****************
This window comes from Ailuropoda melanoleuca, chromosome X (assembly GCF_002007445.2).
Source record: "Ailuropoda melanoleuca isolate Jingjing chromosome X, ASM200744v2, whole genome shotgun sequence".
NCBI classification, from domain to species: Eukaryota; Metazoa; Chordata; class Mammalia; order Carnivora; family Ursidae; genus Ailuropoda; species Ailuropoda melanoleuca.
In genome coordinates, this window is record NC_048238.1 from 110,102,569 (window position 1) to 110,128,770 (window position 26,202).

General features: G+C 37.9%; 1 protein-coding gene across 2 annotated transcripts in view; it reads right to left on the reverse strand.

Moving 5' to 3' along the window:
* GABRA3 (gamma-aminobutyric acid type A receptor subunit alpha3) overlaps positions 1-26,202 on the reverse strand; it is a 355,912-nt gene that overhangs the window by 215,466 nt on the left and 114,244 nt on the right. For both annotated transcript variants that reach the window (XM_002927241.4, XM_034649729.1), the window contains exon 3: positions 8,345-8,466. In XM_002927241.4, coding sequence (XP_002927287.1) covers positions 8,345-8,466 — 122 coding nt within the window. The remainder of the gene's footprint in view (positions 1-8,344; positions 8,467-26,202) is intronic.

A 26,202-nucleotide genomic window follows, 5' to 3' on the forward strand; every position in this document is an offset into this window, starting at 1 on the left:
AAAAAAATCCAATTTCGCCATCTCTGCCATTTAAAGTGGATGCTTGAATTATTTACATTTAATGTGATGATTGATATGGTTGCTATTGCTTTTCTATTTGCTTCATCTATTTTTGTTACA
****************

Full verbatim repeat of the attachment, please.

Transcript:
This window comes from Ailuropoda melanoleuca, chromosome X (assembly GCF_002007445.2).
Source record: "Ailuropoda melanoleuca isolate Jingjing chromosome X, ASM200744v2, whole genome shotgun sequence".
NCBI classification, from domain to species: Eukaryota; Metazoa; Chordata; class Mammalia; order Carnivora; family Ursidae; genus Ailuropoda; species Ailuropoda melanoleuca.
In genome coordinates, this window is record NC_048238.1 from 110,102,569 (window position 1) to 110,128,770 (window position 26,202).

General features: G+C 37.9%; 1 protein-coding gene across 2 annotated transcripts in view; it reads right to left on the reverse strand.

Moving 5' to 3' along the window:
* GABRA3 (gamma-aminobutyric acid type A receptor subunit alpha3) overlaps positions 1-26,202 on the reverse strand; it is a 355,912-nt gene that overhangs the window by 215,466 nt on the left and 114,244 nt on the right. For both annotated transcript variants that reach the window (XM_002927241.4, XM_034649729.1), the window contains exon 3: positions 8,345-8,466. In XM_002927241.4, coding sequence (XP_002927287.1) covers positions 8,345-8,466 — 122 coding nt within the window. The remainder of the gene's footprint in view (positions 1-8,344; positions 8,467-26,202) is intronic.

A 26,202-nucleotide genomic window follows, 5' to 3' on the forward strand; every position in this document is an offset into this window, starting at 1 on the left:
AAAAAAATCCAATTTCGCCATCTCTGCCATTTAAAGTGGATGCTTGAATTATTTACATTTAATGTGATGATTGATATGGTTGCTATTGCTTTTCTATTTGCTTCATCTATTTTTGTTACA